Vox Senior Editor Fantasizes Over The Death Of Justice Alito
The rising threats against Supreme Court justices has been one of the most startling elements in our age of rage. When Nicholas John Roske was arrested for the attempted murder of Brett Kavanaugh, many of the left were muted in their response and one group went ahead with a campaign to offer a bounty for any information of a conservative justice’s location in public– with an added payment if there is time for a mob to find them at the location. Yet, Vox senior correspondent Ian Millhiser seemed to cut to the chase by penning an obituary for Supreme Court Justice Samuel Alito. With people trying to kill justices, there seemed no concern how such “prewritten obituary” might fuel the fatal obsession of some like Roske in our society.
In a now-deleted tweet, Millhiser said that he had updated some of his “prewritten obituaries” gave his anticipatory remarks on the death of Justice Samuel Alito.
“Justice Samuel Alito, who died on XXXX, was not devoid of any positive traits. He was a skilled attorney and a highly effective advocate for conservative causes…
Had he spent his career as a litigator, he would almost certainly be remembered as one of the Republican Party’s leading Supreme Court practitioners…
The problem is that Justice Alito was, indeed, one of the Republican Party’s leading Supreme Court advocates – but he embraced this role while he was a sitting justice.”
The prewritten obituary clearly would delight those with a fatal fetish or unhinged fantasy of changing the Court through violent acts. Roske wrote on social media before his alleged attempted murder that “I could get at least one, which would change the votes for decades to come, and I am shooting for 3 all of the major decisions for the past 10 years have been along party lines so if there are more liberal than conservative judges, they will have the power.”
Most in the media were entirely silent after the postings by Millhiser. Yet, for some, there is a attitude with regard to liberal justices. Elie Mystal, who has written for The Nation and Above the Law, Mystal accused Sen. Josh Hawley of wanting to murder Justice Ketanji Brown Jackson because he questioned her about her sentencing rulings as a federal judge.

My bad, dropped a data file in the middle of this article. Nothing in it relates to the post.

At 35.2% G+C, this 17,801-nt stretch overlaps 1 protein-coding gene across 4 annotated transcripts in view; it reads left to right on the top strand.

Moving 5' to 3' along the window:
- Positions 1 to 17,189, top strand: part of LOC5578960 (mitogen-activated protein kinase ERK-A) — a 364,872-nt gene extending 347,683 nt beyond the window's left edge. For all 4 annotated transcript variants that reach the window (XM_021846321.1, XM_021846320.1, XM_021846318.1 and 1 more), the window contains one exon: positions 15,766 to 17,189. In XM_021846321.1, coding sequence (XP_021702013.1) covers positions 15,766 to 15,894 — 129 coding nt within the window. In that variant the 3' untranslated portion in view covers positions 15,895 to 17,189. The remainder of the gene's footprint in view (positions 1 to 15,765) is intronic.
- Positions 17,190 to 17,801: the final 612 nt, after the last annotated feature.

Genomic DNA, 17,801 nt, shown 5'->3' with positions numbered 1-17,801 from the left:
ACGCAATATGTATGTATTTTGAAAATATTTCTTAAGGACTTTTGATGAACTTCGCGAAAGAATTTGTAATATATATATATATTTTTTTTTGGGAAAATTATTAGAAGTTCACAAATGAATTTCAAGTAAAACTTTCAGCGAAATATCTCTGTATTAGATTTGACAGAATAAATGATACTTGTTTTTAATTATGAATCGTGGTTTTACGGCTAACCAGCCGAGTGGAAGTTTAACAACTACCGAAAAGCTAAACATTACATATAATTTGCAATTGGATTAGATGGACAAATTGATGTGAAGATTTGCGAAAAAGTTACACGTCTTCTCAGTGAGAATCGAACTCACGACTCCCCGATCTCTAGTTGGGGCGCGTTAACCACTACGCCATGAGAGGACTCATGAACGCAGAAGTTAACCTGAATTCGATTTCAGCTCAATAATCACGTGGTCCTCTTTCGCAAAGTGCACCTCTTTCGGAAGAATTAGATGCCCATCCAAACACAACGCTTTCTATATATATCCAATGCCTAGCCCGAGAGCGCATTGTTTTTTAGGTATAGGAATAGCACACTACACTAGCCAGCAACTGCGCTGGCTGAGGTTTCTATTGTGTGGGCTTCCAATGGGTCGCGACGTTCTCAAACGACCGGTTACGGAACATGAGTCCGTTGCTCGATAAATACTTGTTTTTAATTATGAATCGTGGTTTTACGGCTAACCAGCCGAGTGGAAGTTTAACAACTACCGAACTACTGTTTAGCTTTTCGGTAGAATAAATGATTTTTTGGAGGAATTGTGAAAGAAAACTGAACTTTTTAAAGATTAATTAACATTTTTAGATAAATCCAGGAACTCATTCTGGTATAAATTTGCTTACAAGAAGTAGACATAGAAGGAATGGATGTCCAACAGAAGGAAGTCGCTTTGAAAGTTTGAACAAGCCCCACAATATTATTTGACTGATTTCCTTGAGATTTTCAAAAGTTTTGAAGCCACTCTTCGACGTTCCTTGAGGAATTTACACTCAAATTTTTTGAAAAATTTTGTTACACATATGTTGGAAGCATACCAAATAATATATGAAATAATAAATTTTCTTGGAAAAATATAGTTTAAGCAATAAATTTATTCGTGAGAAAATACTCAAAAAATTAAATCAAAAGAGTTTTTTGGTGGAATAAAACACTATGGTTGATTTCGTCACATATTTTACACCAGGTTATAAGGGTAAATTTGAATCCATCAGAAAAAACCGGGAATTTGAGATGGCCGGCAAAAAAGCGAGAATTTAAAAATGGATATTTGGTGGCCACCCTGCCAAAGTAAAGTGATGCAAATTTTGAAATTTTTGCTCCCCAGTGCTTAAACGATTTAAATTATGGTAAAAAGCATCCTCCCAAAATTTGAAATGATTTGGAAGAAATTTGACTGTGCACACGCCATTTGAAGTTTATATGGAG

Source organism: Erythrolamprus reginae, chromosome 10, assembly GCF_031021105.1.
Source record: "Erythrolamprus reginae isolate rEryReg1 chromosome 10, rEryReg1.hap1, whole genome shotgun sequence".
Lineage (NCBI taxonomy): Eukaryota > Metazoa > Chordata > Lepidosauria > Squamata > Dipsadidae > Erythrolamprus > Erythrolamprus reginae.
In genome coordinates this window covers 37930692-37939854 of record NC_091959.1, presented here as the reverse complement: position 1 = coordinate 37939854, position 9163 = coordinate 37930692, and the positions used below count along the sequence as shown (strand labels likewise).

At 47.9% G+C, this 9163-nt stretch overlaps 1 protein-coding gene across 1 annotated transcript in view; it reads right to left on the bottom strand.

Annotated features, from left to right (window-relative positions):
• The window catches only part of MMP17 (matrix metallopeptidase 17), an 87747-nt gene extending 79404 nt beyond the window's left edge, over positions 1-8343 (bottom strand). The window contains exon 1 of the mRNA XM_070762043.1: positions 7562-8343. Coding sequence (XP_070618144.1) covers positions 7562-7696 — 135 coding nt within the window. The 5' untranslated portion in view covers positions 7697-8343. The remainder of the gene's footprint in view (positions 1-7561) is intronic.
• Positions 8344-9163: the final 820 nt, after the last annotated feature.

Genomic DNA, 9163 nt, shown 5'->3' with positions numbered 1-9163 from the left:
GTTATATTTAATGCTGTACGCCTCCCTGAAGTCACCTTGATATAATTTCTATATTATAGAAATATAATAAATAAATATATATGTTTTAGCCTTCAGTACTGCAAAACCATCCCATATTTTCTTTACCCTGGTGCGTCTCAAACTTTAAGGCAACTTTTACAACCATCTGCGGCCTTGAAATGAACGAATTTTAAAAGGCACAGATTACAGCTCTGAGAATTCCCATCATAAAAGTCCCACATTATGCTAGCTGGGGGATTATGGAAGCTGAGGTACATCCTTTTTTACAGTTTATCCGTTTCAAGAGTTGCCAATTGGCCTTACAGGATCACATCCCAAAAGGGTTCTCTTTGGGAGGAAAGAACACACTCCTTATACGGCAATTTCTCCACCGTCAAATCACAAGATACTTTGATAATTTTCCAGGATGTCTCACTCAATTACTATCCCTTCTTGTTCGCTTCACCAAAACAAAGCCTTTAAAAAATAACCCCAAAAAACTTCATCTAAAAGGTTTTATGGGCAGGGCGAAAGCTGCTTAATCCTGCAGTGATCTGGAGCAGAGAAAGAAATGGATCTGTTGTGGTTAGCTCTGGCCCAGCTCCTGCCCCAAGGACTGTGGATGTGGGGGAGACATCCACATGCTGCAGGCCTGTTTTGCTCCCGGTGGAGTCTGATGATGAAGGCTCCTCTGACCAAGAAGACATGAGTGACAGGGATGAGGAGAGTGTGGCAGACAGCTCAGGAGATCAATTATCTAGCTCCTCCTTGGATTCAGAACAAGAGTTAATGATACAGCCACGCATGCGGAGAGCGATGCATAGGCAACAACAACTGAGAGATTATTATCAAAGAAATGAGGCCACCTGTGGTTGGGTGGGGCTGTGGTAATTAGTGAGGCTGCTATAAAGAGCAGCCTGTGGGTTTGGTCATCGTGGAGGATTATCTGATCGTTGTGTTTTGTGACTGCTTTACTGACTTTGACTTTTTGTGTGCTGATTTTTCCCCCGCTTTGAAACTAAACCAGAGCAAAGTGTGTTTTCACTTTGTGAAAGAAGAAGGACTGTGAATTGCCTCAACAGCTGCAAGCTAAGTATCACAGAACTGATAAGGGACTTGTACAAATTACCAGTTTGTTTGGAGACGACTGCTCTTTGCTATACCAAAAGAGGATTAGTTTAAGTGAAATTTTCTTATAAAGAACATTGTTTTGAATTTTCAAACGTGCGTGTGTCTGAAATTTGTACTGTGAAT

None of this means that Millhiser wants harm to come to Justice Alito.
He is a lawyer who has written books criticizing the conservatives on the Court including “Injustices: The Supreme Court’s History of Comforting the Comfortable and Afflicting the Afflicted” and “The Agenda: How a Republican Supreme Court is Reshaping America.”
Rather, it reflects a sense of license to engage in the most reckless rhetoric with regard to the conservative justices. Law professors like Berkeley Dean Erwin Chemerinksy have called the justices “partisan hacks” while others have supported targeting the individual justices at their home. Georgetown Law Professor Josh Chafetz declared that “when the mob is right, some (but not all!) more aggressive tactics are justified.” Most recently, the dean and chancellor of University of California Hastings College of the Law David Faigman questioned the legitimacy of the Court after the ruling in Dobbs v. Jackson Women’s Health Organization.
It is all protected speech but, when leading columnists start posting anticipatory obituaries, it is time from some self-reflection in the media. For Mark Twain, it was merely a problem that “the reports of my death are greatly exaggerated.” For Sam Alito, it seems that reports of his anticipatory death are greatly celebrated. That says a great deal of where we are and what we are becoming. If columnists and academics join this ragefest, we will become little more than rivaling mobs tearing apart our foundational institutions and values.